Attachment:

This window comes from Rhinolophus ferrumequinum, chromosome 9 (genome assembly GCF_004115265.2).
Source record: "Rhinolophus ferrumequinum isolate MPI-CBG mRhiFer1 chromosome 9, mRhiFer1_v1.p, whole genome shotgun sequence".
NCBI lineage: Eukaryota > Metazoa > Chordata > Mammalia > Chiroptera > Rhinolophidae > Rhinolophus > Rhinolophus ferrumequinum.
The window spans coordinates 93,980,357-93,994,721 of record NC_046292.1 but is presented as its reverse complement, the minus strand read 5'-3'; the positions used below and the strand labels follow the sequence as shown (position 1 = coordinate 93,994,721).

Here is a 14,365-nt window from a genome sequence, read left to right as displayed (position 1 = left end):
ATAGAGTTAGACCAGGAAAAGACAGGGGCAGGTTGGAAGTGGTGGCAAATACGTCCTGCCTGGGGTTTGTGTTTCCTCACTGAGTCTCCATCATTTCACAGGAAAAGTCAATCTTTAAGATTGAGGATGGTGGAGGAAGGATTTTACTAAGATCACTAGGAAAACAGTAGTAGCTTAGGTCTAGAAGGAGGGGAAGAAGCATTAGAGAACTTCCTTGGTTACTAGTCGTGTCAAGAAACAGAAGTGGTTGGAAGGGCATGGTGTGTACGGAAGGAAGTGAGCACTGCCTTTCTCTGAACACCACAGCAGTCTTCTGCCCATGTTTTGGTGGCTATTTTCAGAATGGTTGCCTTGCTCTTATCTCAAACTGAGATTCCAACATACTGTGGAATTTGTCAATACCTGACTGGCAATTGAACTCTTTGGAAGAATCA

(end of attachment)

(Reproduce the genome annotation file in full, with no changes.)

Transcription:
This window comes from Rhinolophus ferrumequinum, chromosome 9 (genome assembly GCF_004115265.2).
Source record: "Rhinolophus ferrumequinum isolate MPI-CBG mRhiFer1 chromosome 9, mRhiFer1_v1.p, whole genome shotgun sequence".
NCBI lineage: Eukaryota > Metazoa > Chordata > Mammalia > Chiroptera > Rhinolophidae > Rhinolophus > Rhinolophus ferrumequinum.
The window spans coordinates 93,980,357-93,994,721 of record NC_046292.1 but is presented as its reverse complement, the minus strand read 5'-3'; the positions used below and the strand labels follow the sequence as shown (position 1 = coordinate 93,994,721).

Here is a 14,365-nt window from a genome sequence, read left to right as displayed (position 1 = left end):
ATAGAGTTAGACCAGGAAAAGACAGGGGCAGGTTGGAAGTGGTGGCAAATACGTCCTGCCTGGGGTTTGTGTTTCCTCACTGAGTCTCCATCATTTCACAGGAAAAGTCAATCTTTAAGATTGAGGATGGTGGAGGAAGGATTTTACTAAGATCACTAGGAAAACAGTAGTAGCTTAGGTCTAGAAGGAGGGGAAGAAGCATTAGAGAACTTCCTTGGTTACTAGTCGTGTCAAGAAACAGAAGTGGTTGGAAGGGCATGGTGTGTACGGAAGGAAGTGAGCACTGCCTTTCTCTGAACACCACAGCAGTCTTCTGCCCATGTTTTGGTGGCTATTTTCAGAATGGTTGCCTTGCTCTTATCTCAAACTGAGATTCCAACATACTGTGGAATTTGTCAATACCTGACTGGCAATTGAACTCTTTGGAAGAATCA